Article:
Meat is big news amongst foodies these days. It is conceptualised as alternatively a luxury item and a problem. Although pork is the most widely consumed meat in China (followed by chicken), beef has been gaining in popularity. The increases in overall meat consumption by the Chinese have cause some food scholars and activist to raise the alarm because of the potential impacts this will have with regard to diet related public health and on the environment. In this post, I want to argue that the diet related concerns need a closer investigation that pays attention not just to the volume of beef consumed but also the ways that meat is being incorporated into the diet of many Chinese.
Those hypothesising a link between the demographic transition, diet and public health, or what is sometimes referred to as the nutrition transition, argue that as less economically well off countries (like China) develop there is an increased demand for western foodstuffs (e.g., processed and refined foods) and foodways (e.g., increased demand for european style restaurants and fast food). Linked to this is an increase in the amount of meat consumed in proportion to grains (such as rice) and fruits and vegetables. It is the case that there are increases in diet related illness in China that are linked to the greater consumption of western style diets, including beef. However, the nutrition transition research uses national level consumption data set against national level health statistics. There is an implicit assumption that the foods being consumed are being consumed in the same way that they are in the west. To some degree this is true (e.g. pre-made foods and fast foods) but not always. Beef consumed as steak, for example, is still mostly consumed by the wealthy; more frequently it is found as part of a Hot Pot.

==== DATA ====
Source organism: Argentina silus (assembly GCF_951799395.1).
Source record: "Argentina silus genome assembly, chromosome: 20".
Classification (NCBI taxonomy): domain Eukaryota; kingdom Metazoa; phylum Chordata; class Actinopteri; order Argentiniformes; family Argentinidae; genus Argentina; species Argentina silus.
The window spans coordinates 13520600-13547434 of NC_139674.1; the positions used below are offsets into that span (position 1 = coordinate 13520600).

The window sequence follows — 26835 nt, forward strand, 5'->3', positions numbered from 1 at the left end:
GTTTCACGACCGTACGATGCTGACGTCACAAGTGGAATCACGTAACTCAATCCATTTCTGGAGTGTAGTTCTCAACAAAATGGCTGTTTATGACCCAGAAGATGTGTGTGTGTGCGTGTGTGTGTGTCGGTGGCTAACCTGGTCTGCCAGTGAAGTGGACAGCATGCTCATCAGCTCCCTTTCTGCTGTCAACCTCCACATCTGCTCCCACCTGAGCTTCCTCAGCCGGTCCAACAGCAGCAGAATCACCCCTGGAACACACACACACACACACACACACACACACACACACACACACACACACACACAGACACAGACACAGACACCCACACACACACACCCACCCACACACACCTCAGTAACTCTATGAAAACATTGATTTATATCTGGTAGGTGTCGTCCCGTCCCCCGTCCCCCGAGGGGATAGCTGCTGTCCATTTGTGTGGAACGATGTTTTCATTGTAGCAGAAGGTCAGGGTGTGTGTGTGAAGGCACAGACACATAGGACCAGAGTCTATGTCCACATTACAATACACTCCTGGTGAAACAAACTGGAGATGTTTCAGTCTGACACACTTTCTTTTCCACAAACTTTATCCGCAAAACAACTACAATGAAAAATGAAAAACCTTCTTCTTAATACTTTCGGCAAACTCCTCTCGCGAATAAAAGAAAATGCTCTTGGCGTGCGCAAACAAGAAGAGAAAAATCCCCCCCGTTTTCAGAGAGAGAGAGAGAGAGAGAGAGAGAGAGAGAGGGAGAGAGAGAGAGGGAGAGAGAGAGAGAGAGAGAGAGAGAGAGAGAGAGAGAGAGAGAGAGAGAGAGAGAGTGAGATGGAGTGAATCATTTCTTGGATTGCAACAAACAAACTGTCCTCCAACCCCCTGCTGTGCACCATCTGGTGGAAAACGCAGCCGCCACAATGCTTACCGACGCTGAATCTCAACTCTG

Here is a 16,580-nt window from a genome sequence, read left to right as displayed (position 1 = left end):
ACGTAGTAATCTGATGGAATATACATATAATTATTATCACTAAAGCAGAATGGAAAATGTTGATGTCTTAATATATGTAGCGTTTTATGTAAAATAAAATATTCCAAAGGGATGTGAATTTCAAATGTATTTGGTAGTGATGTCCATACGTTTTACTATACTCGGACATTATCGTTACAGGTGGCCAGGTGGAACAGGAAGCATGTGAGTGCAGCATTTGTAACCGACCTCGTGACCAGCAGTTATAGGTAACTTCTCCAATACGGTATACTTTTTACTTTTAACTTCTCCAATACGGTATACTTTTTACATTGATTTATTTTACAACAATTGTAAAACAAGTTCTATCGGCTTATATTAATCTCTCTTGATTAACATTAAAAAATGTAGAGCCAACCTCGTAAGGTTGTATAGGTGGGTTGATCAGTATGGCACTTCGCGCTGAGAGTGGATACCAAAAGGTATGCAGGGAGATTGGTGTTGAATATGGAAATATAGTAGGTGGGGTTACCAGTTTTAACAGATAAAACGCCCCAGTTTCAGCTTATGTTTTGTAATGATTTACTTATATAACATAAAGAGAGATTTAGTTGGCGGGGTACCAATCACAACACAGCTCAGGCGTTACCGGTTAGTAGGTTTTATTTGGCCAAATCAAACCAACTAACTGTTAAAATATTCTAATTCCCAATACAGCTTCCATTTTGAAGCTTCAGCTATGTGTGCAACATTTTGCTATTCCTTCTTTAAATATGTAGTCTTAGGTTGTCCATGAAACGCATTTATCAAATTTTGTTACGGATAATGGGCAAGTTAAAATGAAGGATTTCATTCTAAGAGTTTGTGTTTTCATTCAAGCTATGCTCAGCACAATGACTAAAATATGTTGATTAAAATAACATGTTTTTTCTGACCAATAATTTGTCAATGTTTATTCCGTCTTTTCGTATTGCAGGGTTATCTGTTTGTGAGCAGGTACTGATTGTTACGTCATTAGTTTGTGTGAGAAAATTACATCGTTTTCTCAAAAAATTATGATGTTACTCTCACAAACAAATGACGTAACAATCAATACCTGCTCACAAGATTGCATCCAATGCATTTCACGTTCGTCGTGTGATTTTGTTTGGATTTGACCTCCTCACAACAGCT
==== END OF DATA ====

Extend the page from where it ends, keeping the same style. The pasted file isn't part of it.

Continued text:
Hot pot is kind of a chinese fondue, but not really. Like fondue, it is a dish that involves both cooking at eating at the same time and it is communal. The typical procedure involves placing a pot of not quite boiling broth in the center of the table and providing plates of condiments that are then put into the broth for a short amount of time to cook. These items include vegetables, fish, dumplings, and more frequently recently, very thin slices of beef (because it cooks quickly). Each person selects what they would like to eat, places it into the broth and then fishes it out with their chopsticks once it has cooked. These cooked items are then dipped into sauces. Once this stage of the meal is finished, noodles may be added and the broth, which has absorbed all the flavours of what has come before, and is served to everyone.
The beauty of Hot Pot is that it is accommodating of both place and income. It can be cooked almost anywhere with little infrastructure–I have had it in restaurants and on boat trips and have seen it being cooked by campers. All that is required is a large pot, some chopsticks and a cooking ring or gas stand. The foods included also are flexible according to income. Thus a hot pot might include expensive beef and fish or not. Likewise, the volume of the meat elements in relation to the vegetables, dumplings, and noodles will vary depending on the resources available to those offering the meal. The communal nature of the cooking also means that the best items could be offered to guests or honoured family members. If there was not enough to go around the obviousness of forgoing by the host or lower status householders is diminished, yet because the broth is consumed by all at the end everyone has some of the benefit. As such, it is a meal that for some time was understood as definitely traditional, and perhaps a bit backward, though today in places like Hong Kong these traditional cuisines are being reinvented and revalued, and this revaluing is partly due to the community afforded by the mode of cooking and eating.